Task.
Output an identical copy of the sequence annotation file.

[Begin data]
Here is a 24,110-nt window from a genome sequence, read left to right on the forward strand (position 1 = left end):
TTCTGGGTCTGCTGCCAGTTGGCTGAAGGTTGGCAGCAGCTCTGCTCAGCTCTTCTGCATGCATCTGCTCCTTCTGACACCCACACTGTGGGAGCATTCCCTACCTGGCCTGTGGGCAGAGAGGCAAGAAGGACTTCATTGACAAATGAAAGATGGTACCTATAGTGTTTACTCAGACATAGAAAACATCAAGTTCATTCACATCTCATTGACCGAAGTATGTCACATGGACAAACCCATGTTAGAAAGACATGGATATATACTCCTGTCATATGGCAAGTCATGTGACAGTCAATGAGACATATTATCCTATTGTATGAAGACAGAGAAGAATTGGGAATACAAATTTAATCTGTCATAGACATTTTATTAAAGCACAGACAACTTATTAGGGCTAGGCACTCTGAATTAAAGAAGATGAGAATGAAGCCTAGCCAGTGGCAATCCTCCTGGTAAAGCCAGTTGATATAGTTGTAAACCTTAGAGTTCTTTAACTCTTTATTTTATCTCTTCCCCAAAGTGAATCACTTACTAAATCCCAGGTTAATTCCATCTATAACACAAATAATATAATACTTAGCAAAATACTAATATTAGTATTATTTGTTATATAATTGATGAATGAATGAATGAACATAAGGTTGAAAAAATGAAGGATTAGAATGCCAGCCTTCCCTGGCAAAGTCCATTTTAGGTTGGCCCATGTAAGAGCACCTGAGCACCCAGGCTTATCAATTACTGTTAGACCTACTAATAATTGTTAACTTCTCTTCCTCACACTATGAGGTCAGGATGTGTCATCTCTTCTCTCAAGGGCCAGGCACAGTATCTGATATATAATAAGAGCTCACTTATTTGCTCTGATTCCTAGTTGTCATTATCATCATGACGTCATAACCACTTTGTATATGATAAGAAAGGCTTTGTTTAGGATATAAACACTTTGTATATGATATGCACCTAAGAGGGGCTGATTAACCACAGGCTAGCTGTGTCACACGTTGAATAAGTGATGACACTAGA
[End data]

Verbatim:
Here is a 24,110-nt window from a genome sequence, read left to right on the forward strand (position 1 = left end):
TTCTGGGTCTGCTGCCAGTTGGCTGAAGGTTGGCAGCAGCTCTGCTCAGCTCTTCTGCATGCATCTGCTCCTTCTGACACCCACACTGTGGGAGCATTCCCTACCTGGCCTGTGGGCAGAGAGGCAAGAAGGACTTCATTGACAAATGAAAGATGGTACCTATAGTGTTTACTCAGACATAGAAAACATCAAGTTCATTCACATCTCATTGACCGAAGTATGTCACATGGACAAACCCATGTTAGAAAGACATGGATATATACTCCTGTCATATGGCAAGTCATGTGACAGTCAATGAGACATATTATCCTATTGTATGAAGACAGAGAAGAATTGGGAATACAAATTTAATCTGTCATAGACATTTTATTAAAGCACAGACAACTTATTAGGGCTAGGCACTCTGAATTAAAGAAGATGAGAATGAAGCCTAGCCAGTGGCAATCCTCCTGGTAAAGCCAGTTGATATAGTTGTAAACCTTAGAGTTCTTTAACTCTTTATTTTATCTCTTCCCCAAAGTGAATCACTTACTAAATCCCAGGTTAATTCCATCTATAACACAAATAATATAATACTTAGCAAAATACTAATATTAGTATTATTTGTTATATAATTGATGAATGAATGAATGAACATAAGGTTGAAAAAATGAAGGATTAGAATGCCAGCCTTCCCTGGCAAAGTCCATTTTAGGTTGGCCCATGTAAGAGCACCTGAGCACCCAGGCTTATCAATTACTGTTAGACCTACTAATAATTGTTAACTTCTCTTCCTCACACTATGAGGTCAGGATGTGTCATCTCTTCTCTCAAGGGCCAGGCACAGTATCTGATATATAATAAGAGCTCACTTATTTGCTCTGATTCCTAGTTGTCATTATCATCATGACGTCATAACCACTTTGTATATGATAAGAAAGGCTTTGTTTAGGATATAAACACTTTGTATATGATATGCACCTAAGAGGGGCTGATTAACCACAGGCTAGCTGTGTCACACGTTGAATAAGTGATGACACTAGA